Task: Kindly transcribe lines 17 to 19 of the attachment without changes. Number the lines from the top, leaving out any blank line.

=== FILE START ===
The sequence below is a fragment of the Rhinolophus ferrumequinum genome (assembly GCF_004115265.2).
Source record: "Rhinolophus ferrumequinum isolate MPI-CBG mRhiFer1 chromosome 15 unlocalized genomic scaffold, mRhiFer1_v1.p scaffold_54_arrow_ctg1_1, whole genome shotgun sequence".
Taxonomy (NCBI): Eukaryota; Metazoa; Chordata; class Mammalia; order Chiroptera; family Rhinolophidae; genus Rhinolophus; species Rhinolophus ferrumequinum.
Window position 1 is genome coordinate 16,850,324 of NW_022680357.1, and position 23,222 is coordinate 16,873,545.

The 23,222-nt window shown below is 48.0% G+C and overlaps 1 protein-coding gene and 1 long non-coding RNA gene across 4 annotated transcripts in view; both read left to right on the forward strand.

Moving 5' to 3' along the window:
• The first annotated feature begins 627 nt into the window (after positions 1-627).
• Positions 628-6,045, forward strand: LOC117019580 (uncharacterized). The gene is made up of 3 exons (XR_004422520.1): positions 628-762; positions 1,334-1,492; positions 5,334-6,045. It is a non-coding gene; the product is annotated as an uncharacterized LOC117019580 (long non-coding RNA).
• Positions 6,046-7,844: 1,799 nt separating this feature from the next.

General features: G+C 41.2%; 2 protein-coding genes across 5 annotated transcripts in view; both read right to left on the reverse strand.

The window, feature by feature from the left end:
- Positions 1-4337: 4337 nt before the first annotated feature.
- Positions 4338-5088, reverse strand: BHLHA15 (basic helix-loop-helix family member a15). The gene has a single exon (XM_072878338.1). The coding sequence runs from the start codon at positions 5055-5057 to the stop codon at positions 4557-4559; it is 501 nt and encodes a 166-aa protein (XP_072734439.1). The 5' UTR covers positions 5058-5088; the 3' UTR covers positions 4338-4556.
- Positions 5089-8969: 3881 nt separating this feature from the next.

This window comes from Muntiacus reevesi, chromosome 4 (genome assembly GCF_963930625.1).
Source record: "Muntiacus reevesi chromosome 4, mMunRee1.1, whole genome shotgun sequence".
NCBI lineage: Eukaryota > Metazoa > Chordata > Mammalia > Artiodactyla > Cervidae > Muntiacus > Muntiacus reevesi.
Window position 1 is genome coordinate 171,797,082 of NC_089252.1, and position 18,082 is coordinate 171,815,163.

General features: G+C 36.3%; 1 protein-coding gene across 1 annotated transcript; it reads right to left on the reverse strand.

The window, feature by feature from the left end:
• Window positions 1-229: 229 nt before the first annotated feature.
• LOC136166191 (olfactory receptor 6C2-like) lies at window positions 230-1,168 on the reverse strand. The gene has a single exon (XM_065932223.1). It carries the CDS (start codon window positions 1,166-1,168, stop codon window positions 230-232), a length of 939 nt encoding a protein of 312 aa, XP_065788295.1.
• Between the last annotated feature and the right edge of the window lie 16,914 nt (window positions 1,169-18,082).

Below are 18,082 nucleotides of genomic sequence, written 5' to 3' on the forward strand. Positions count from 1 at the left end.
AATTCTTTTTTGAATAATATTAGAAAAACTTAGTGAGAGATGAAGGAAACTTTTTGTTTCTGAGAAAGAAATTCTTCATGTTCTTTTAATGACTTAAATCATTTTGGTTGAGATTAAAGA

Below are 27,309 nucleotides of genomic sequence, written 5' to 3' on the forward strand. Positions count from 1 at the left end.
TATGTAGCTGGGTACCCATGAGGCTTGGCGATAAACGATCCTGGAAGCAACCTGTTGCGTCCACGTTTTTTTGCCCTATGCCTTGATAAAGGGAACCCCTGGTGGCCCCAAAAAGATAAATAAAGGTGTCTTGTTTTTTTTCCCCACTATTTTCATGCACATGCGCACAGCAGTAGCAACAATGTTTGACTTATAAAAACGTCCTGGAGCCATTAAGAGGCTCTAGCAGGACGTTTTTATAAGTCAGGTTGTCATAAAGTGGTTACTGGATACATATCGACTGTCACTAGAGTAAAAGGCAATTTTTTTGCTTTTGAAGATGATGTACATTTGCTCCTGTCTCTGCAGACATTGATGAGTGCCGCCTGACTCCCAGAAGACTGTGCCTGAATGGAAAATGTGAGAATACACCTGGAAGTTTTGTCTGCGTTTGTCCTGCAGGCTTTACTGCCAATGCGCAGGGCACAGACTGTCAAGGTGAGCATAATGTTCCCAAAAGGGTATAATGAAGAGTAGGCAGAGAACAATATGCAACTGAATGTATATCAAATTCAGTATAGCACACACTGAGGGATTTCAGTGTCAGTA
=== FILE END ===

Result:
NCBI lineage: Eukaryota > Metazoa > Chordata > Mammalia > Artiodactyla > Cervidae > Muntiacus > Muntiacus reevesi.
Window position 1 is genome coordinate 171,797,082 of NC_089252.1, and position 18,082 is coordinate 171,815,163.

General features: G+C 36.3%; 1 protein-coding gene across 1 annotated transcript; it reads right to left on the reverse strand.